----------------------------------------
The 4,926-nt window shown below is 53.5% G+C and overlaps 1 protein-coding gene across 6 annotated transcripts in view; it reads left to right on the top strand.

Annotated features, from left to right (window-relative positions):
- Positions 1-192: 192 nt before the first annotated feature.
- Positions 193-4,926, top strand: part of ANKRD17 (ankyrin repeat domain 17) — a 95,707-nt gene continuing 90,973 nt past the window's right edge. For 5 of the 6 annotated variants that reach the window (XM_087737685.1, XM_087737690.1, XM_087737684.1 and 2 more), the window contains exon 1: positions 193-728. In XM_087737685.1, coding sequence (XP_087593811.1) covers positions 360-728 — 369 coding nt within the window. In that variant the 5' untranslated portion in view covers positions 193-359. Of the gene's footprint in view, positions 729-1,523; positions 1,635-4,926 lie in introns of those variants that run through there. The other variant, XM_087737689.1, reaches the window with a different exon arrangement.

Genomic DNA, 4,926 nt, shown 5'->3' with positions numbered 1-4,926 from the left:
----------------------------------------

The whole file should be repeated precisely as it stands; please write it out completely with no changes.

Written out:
The 4,926-nt window shown below is 53.5% G+C and overlaps 1 protein-coding gene across 6 annotated transcripts in view; it reads left to right on the top strand.

Annotated features, from left to right (window-relative positions):
- Positions 1-192: 192 nt before the first annotated feature.
- Positions 193-4,926, top strand: part of ANKRD17 (ankyrin repeat domain 17) — a 95,707-nt gene continuing 90,973 nt past the window's right edge. For 5 of the 6 annotated variants that reach the window (XM_087737685.1, XM_087737690.1, XM_087737684.1 and 2 more), the window contains exon 1: positions 193-728. In XM_087737685.1, coding sequence (XP_087593811.1) covers positions 360-728 — 369 coding nt within the window. In that variant the 5' untranslated portion in view covers positions 193-359. Of the gene's footprint in view, positions 729-1,523; positions 1,635-4,926 lie in introns of those variants that run through there. The other variant, XM_087737689.1, reaches the window with a different exon arrangement.

Genomic DNA, 4,926 nt, shown 5'->3' with positions numbered 1-4,926 from the left: